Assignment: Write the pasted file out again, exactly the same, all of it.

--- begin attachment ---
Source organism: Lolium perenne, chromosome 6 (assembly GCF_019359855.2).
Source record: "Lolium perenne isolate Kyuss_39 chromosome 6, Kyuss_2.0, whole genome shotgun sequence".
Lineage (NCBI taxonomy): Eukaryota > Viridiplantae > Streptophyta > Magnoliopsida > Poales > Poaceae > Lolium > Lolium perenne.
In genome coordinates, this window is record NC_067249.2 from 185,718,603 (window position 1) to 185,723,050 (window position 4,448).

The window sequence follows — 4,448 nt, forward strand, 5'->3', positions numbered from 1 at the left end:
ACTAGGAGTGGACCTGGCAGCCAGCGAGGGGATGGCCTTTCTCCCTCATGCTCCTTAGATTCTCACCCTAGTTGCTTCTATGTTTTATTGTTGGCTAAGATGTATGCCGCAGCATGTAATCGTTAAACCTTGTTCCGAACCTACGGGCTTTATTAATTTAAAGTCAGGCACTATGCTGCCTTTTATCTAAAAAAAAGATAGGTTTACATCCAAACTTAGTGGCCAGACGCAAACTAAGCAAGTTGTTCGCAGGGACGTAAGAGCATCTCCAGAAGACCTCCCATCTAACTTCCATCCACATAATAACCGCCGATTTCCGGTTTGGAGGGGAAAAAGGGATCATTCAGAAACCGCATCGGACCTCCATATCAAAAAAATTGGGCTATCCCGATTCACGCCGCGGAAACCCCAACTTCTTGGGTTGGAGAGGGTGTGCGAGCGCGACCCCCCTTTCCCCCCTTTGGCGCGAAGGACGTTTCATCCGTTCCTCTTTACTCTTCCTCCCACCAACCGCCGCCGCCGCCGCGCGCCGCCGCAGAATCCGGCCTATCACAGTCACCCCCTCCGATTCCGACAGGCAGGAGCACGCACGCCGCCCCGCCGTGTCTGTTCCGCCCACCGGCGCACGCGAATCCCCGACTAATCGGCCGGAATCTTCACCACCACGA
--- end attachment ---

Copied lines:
Source organism: Lolium perenne, chromosome 6 (assembly GCF_019359855.2).
Source record: "Lolium perenne isolate Kyuss_39 chromosome 6, Kyuss_2.0, whole genome shotgun sequence".
Lineage (NCBI taxonomy): Eukaryota > Viridiplantae > Streptophyta > Magnoliopsida > Poales > Poaceae > Lolium > Lolium perenne.
In genome coordinates, this window is record NC_067249.2 from 185,718,603 (window position 1) to 185,723,050 (window position 4,448).

The window sequence follows — 4,448 nt, forward strand, 5'->3', positions numbered from 1 at the left end:
ACTAGGAGTGGACCTGGCAGCCAGCGAGGGGATGGCCTTTCTCCCTCATGCTCCTTAGATTCTCACCCTAGTTGCTTCTATGTTTTATTGTTGGCTAAGATGTATGCCGCAGCATGTAATCGTTAAACCTTGTTCCGAACCTACGGGCTTTATTAATTTAAAGTCAGGCACTATGCTGCCTTTTATCTAAAAAAAAGATAGGTTTACATCCAAACTTAGTGGCCAGACGCAAACTAAGCAAGTTGTTCGCAGGGACGTAAGAGCATCTCCAGAAGACCTCCCATCTAACTTCCATCCACATAATAACCGCCGATTTCCGGTTTGGAGGGGAAAAAGGGATCATTCAGAAACCGCATCGGACCTCCATATCAAAAAAATTGGGCTATCCCGATTCACGCCGCGGAAACCCCAACTTCTTGGGTTGGAGAGGGTGTGCGAGCGCGACCCCCCTTTCCCCCCTTTGGCGCGAAGGACGTTTCATCCGTTCCTCTTTACTCTTCCTCCCACCAACCGCCGCCGCCGCCGCGCGCCGCCGCAGAATCCGGCCTATCACAGTCACCCCCTCCGATTCCGACAGGCAGGAGCACGCACGCCGCCCCGCCGTGTCTGTTCCGCCCACCGGCGCACGCGAATCCCCGACTAATCGGCCGGAATCTTCACCACCACGA